Every year, Chantell Ilbury and I look at the trends and sudden game-changing events which could be the subject of breaking news during the next 12 months. As co-authors of The Mind of a Fox, we believe that scanning the environment around you is essential to plotting your future strategy. Here is our list of breaking futures for 2015:
The religious flag: At the end of September last year, I wrote a column saying that the religious flag is shaping the immediate future of the world more than any other political, economic or social flag. The subsequent shootings in Sydney and Paris, though very different in nature, illustrate how difficult it is for the countries concerned to handle this type of threat, given how dispersed it is. How many suspects can you monitor closely at the same time within the resources available to the state? How much are you prepared to compromise the basic principles of freedom and justice on which your society exists to pre-empt further strikes? How do you stop polarisation of your citizens into extreme and opposing movements which undermine the level of social harmony critical for quality of life and economic success? How do you prevent new technologies like drones being used for evil purposes? How do you win the hearts and minds of young people so that they do not kill for a cause or religious belief? All these questions are going to be asked by the media against a backdrop of increasing probability of further events.
The new arms race: The annexation of Crimea by Mr Putin has overnight changed the prospects for Europe for the worse for the remainder of this decade, if not longer. Economic sanctions and the drop in the oil price have combined to put the Russian economy into a free fall situation along with the collapse of the rouble. Meanwhile, Congress in America is now controlled by the Republicans who have always been more hawkish towards the Russians than the Democrats. So you have a recipe for increasing confrontation between the two nuclear-armed nations which could signal the return of the Cold War in earnest and- in the worst case scenario- the possibility of a hot war with all the consequences involved. In the last week, America is already accusing Russia of breaking one of the disarmament treaties by developing a new cruise missile that can fly under the radar of existing anti-missile systems. Russia's submarine capability has also been significantly enhanced in the last few years and its expanded fleet is literally popping up everywhere. Once again the arms race has started.
The two-speed global economy: Unlike an ageing Europe and Japan and a slowing China, there has been a remarkable resurgence in the American economy. An economic growth rate of 5% in the third quarter of 2014 and an unemployment rate down at 6% are very positive flags indicating that the world's largest economy is in a state of full recovery. However, the true test will only come when annual interest rates rise from their current level of virtually zero to something more in line with the historical norm. Then, and only then, will we know that the patient is really hale and hearty and not dependent on a drip labelled 'cheap money'. The breaking future is that we are moving into a two-speed economic world consisting of America and successful non-oil, emerging economies on the one hand and Europe, Japan, Russia and other oil producing nations on the other hand- with China and India somewhere in the middle. We call it our 'ultraviolet' scenario made up of 'U' countries stuck for whatever reason in the ongoing 'U' of hard times and 'V' countries experiencing the 'V' of a resilient comeback from the financial disaster of 2008. Identifying which nation is in which category and betting on those in the favourable one is the key to a sound investment strategy. We just have to accept that, despite globalisation, we live in a world of increasingly divided national prospects.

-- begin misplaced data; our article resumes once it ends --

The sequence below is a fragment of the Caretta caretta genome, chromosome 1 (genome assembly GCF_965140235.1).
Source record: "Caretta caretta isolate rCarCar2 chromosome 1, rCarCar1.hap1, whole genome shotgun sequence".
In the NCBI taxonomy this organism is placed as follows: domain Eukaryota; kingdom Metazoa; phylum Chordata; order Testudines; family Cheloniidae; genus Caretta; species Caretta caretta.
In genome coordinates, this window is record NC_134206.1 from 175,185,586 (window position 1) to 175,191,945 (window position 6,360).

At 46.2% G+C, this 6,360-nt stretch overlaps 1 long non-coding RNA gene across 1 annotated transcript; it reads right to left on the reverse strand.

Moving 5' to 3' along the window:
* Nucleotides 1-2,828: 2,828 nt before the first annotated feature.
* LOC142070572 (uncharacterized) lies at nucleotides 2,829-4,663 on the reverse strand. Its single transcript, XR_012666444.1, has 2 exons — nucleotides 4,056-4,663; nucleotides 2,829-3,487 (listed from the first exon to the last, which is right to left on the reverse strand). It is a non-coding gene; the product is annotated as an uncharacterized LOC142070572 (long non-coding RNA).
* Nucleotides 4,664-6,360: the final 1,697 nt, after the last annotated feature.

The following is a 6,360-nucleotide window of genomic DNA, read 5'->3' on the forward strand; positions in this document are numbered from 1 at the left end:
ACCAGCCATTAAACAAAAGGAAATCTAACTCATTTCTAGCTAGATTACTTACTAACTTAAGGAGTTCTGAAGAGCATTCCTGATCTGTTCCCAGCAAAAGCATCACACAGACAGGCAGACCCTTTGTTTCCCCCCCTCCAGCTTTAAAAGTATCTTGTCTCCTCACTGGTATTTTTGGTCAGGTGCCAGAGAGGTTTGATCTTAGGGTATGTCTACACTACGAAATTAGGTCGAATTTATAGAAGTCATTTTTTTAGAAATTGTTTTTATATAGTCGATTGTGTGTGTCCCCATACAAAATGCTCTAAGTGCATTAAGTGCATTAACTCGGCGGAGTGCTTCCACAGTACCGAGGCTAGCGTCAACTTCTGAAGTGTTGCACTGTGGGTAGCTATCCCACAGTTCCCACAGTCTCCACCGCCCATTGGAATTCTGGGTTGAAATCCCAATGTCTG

The changing world of work: The Economist ran a cover story a week back about workers now being on tap. We have been saying for years that the world of work has changed forever and we are never going back to the mass employment conditions of the last century. Technology has driven a shaft through many jobs, companies are cutting back on their permanent work-forces by sub-contracting all their non-core activities to others and we now have the concept of on-demand employment where you are hired for a specific time to do a specific job. Pop-up businesses which have a life measured in months rather than years are all the rage. The static world of Karl Marx in which a proletarian class works for the owners of capital has given way to a more dynamic, mixed model where a person can be an entrepreneur and worker at the same time. You are your own boss and if there is a boss, it is your customer! This has created unprecedented youth unemployment in many countries because schools and universities are still preparing their students for the market that prevailed fifty years ago. They have not woken up to the changing reality of business and the fact that technology has disrupted all of their cherished academic assumptions about of what you should be taught to be a success in life. Expect much more on this issue in the coming days and weeks.